But the French judge defends the “shredded” category – they offer unique, interesting textures! -- he tells me. (Even as I know his heart is with the the cheeses from his own neck of the woods.) The French are so kind.

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And now comes the announcement: Third place finish: An Emmental from Switzerland. Second place – a Gorgonzola from Italy. And first place? I’m as tense as a parent is on their kid’s big recital.

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There you have it. A Gruyer from Switzerland. The Swiss judge smiles. Small wonder. He knows the cheese, the cheesemaker and his family. It’s a small operation. Only five wheels per day! He says.

And now Ernst is surrounded by cameras. He’s no longer a judge, but a spokesperson for his country’s cheeses. What’s so special about the Gruyer? – he’s asked. The fruitiness, the full flavor…

I move to the side. Jean-Marie is there again. He asks me – you’re a pigiste, aren’t you? It sounds sort of porcine, but I know it can’t be that… He’s smiling: it means a journalist that writes what he pleases and then looks for a place to publish his work. Much better than pig-lover. And yes, I am writing an article on the competition. With a small summary exclusively delivered here, on Ocean.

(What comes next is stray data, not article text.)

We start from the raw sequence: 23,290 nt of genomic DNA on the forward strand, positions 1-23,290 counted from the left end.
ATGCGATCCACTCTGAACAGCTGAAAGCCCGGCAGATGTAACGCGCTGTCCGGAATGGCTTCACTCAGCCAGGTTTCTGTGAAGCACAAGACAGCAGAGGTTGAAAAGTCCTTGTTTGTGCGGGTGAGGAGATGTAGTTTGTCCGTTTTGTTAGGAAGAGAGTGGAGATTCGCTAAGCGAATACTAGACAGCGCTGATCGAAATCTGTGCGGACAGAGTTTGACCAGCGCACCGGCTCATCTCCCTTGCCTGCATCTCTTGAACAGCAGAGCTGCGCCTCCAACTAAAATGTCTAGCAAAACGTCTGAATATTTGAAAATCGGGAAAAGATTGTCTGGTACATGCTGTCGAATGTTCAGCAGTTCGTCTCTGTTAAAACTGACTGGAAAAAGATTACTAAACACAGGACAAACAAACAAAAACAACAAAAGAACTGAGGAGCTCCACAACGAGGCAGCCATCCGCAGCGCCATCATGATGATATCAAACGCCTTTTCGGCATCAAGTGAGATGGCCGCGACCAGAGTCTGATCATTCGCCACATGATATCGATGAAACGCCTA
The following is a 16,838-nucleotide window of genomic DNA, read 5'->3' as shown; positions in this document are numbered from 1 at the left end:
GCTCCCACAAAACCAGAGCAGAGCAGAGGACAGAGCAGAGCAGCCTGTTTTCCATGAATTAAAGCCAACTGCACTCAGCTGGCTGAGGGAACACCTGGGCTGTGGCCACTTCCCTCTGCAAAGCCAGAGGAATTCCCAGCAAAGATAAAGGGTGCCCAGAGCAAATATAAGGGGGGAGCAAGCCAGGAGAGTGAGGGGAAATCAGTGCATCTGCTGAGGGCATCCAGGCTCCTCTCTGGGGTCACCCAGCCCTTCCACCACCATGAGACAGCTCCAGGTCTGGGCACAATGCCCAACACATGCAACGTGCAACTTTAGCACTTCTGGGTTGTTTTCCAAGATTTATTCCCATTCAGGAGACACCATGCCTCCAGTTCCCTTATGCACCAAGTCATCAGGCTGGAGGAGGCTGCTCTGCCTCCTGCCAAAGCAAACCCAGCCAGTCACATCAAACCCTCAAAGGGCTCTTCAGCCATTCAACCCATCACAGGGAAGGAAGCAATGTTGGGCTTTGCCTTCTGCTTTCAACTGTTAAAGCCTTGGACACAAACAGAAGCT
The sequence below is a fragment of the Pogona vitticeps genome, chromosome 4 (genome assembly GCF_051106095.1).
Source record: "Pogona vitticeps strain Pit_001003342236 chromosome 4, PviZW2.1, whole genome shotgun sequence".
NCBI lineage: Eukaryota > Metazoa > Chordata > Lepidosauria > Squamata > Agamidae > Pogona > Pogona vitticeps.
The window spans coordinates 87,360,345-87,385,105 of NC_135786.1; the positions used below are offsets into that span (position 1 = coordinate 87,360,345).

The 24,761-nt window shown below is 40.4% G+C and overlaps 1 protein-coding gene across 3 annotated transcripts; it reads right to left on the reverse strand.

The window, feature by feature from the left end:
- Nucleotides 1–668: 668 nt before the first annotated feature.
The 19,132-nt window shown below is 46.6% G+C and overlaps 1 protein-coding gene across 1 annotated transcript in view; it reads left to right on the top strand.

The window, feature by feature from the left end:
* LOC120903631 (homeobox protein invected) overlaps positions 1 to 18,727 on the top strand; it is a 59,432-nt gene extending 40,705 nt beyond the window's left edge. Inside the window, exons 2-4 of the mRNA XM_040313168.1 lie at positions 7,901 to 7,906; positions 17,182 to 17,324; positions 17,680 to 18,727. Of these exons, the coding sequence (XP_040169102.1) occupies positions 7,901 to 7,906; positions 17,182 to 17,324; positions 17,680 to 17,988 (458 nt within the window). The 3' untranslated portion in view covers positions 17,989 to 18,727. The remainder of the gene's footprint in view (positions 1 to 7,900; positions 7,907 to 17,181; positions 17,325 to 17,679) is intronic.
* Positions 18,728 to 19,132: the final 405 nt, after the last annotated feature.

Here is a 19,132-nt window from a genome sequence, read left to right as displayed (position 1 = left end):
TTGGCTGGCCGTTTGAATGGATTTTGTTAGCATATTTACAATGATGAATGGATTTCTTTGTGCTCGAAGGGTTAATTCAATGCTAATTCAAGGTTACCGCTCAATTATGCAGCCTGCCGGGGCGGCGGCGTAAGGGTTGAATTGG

1. Thanks for the great new word. Is there a French term for blogger?

    Also, can pigiste be used as a verb, as in " I'm hoping to pigiste this piece to National Geographic?"


  2. Mmmmm. Cheeeese.

    Eleven years ago Jan and I were celebrating our 25th anniversary at the elegant Lespinasse, in the St. Regis, in New York. We had asked chef Gray Kunz to serve us whatever he pleased that evening. His blend of Asian and Indian flavors with classical French cuisine made for an exciting evening. (Not a surprising combination now but leading edge then.) Each dish was a surprise. Nothing was what it seemed. A sour-spicy mushroom broth delivered first mushroom flavor, then lemon or lime, then the sweet and crisp note of pineapple and finally back to mushroom again. Kind of like a three-act-play in a bowl of soup. Next a custard with a gentle hint of curry paired with poached shrimp. Diced raw tuna with four kinds of caviar. A creamy risotto with white truffle oil paired with sliced salsify and black truffles. Braised salmon and crispy artichoke with a wine reduction full of a parade of flavors. All accompanied by great wines. And so on. Until finally to a silky creme brulee with a little pot of fresh berries. Unforgettable.

    Which brings us to the cheese.

    Although it was late in the evening, Gray Kunz came to the table to offer us some of his favorite cheeses and wine. He sat down and, in his own charming way, took us on a remarkable world tour. Cheese by cheese. Wine by wine. Story by story. As great as his dishes had been, the tastes of different countries each summed up in a bite of cheese, sip of wine and a little story, was simply magical.